Fortunately, Amendment #6, which provides for Initiative and Referendum is passing by an overwhelming majority, so suffrage leaders are expressing confidence that they can get suffrage on the ballot again by going directly to the people, instead of having to lobby the State Legislature to put it there, or wait for another Constitutional Convention. 

Despite tonight’s disappointment, there’s still some room for optimism. Five other States have upcoming suffrage referenda on the ballot, so hopefully a win in Wisconsin, Michigan, Kansas, Arizona or Oregon will get our victory train back on the tracks in just a couple of months ! 

UPDATE: Though Ohio women didn’t get full suffrage until after the 19th Amendment was ratified in 1920, they did win the right to vote for, and serve on, school boards in 1894. Women in East Cleveland won municipal suffrage in 1916, and those in Lakewood and Columbus did the same a year later. In 1917, Ohio women won the right to vote for President, though a liquor industry backed referendum revoking that right passed later in the year. In 1919 the Ohio Legislature re-established Presidential suffrage, and in 1920, prior to passage of the 19th Amendment, added Primary suffrage as well. 

Despite the defeat of two full-suffrage referenda in 1912 and 1914, I’m proud to say that my home state of Ohio played a major role in ratification of the 19th Amendment. The legislature approved it just 12 days after passage by Congress, thus lending the prestige of another major state to the measure and increasing the momentum for ratification. A timely battle over Ohio’s ratification of the 18th Amendment led to an important case that went all the way to the Supreme Court, and helped the 19th. The High Court’s ruling in Hawke v. Smith (253 U.S. 221) on June 1, 1920, struck down all restrictions on any state legislature’s right to ratify an amendment at any time, which in turn led to Tennessee suddenly and unexpectedly becoming eligible to ratify the 19th Amendment. Tennessee soon became the 36th and final state needed to do so, and its approval put the woman suffrage amendment into the U.S. Constitution.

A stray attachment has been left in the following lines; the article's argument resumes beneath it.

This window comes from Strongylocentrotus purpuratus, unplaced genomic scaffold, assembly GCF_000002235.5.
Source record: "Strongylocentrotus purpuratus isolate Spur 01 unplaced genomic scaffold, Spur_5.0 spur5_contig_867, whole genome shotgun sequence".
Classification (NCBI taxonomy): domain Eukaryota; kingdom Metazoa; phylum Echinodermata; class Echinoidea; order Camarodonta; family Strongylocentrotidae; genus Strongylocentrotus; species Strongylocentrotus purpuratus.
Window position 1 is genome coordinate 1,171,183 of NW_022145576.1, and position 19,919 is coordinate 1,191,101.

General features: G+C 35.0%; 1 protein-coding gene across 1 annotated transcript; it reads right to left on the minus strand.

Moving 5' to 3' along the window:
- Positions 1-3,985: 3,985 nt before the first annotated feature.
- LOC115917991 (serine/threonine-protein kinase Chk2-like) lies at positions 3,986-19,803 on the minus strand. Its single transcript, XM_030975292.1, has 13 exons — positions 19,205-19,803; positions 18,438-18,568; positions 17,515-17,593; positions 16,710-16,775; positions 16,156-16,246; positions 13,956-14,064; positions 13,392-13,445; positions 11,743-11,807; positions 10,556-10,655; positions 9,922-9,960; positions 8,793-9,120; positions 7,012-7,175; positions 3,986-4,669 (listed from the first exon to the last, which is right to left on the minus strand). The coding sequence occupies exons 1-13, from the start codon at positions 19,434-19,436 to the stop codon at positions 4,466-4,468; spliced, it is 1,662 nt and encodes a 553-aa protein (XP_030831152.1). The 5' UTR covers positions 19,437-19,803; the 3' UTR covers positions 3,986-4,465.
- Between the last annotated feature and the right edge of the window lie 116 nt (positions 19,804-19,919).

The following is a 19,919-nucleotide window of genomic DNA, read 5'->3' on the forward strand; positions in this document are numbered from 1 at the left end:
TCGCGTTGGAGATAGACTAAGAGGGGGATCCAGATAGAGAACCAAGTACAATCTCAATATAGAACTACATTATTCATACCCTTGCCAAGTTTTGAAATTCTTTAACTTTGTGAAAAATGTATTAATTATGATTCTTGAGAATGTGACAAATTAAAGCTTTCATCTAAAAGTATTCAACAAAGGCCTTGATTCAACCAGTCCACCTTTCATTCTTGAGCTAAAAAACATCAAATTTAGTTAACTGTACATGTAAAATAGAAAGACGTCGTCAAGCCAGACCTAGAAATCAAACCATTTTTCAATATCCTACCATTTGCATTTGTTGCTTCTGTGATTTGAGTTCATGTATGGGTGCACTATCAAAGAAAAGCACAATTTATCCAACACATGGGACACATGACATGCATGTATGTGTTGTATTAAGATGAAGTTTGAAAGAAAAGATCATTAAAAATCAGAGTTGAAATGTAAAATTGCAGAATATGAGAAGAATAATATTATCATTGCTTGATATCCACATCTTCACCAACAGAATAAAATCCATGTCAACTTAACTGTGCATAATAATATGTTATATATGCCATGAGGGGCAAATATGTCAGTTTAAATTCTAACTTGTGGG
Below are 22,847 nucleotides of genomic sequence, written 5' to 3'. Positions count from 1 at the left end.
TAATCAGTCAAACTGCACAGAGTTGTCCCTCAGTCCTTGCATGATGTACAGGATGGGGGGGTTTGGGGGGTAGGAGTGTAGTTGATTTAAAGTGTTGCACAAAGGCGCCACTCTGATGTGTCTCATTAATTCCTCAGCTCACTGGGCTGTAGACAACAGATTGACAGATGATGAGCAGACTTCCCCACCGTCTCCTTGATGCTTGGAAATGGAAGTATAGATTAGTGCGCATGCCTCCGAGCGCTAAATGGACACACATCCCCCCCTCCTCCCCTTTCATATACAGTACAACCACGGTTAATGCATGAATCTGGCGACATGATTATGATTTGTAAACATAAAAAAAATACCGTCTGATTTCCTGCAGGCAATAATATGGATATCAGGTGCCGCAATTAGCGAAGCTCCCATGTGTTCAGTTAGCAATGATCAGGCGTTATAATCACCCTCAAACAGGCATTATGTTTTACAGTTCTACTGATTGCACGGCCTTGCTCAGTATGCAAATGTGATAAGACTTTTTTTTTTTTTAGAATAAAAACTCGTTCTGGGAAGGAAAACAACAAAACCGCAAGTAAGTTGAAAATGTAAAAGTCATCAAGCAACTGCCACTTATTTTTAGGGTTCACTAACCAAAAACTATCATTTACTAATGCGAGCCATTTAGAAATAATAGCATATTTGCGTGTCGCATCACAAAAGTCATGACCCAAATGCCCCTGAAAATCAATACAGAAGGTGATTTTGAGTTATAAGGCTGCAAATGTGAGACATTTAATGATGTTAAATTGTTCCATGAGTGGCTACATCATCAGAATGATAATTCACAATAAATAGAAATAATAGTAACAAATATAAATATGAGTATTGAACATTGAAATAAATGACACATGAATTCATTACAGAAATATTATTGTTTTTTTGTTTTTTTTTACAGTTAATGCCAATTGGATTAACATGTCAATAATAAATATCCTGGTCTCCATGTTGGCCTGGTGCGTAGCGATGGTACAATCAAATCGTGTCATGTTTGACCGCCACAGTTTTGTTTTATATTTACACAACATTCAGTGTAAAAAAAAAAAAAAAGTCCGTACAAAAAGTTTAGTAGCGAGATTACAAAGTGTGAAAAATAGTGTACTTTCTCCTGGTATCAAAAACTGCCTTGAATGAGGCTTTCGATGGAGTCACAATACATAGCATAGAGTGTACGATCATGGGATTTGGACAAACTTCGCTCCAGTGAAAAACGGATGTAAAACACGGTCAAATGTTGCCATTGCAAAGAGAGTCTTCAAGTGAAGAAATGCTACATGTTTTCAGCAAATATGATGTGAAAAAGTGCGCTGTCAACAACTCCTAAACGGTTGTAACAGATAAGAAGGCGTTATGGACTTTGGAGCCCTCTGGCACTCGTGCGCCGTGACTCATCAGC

Though Wisconsin would reject suffrage in November, and Michigan would defeat it by just 760 votes in an election noted for its irregularities, women in Kansas, Arizona and Oregon did win full suffrage on November 5, 1912, so the year ended with 3 wins and 3 losses.

INFLATIONARY NOTE: $100 in 1912 = $2,571 in 2018; $40,000 = $ 1,028,596


David Dismore is the archivist for the Feminist Majority Foundation. His journey from would-be weather forecaster to full-time feminist began with the powerful impression made by a photo and a few paragraphs about the suffragists in his high school history textbook; years later, he had his first encounter with NOW—in which he carefully peeked in a window before opening the door to be sure men were allowed. He was eventually active in the ERA extension campaign of 1978, embarked on a cross-country bikeathon for it in 1982 and even worked for pioneers Toni Carabillo and Judith Meuli.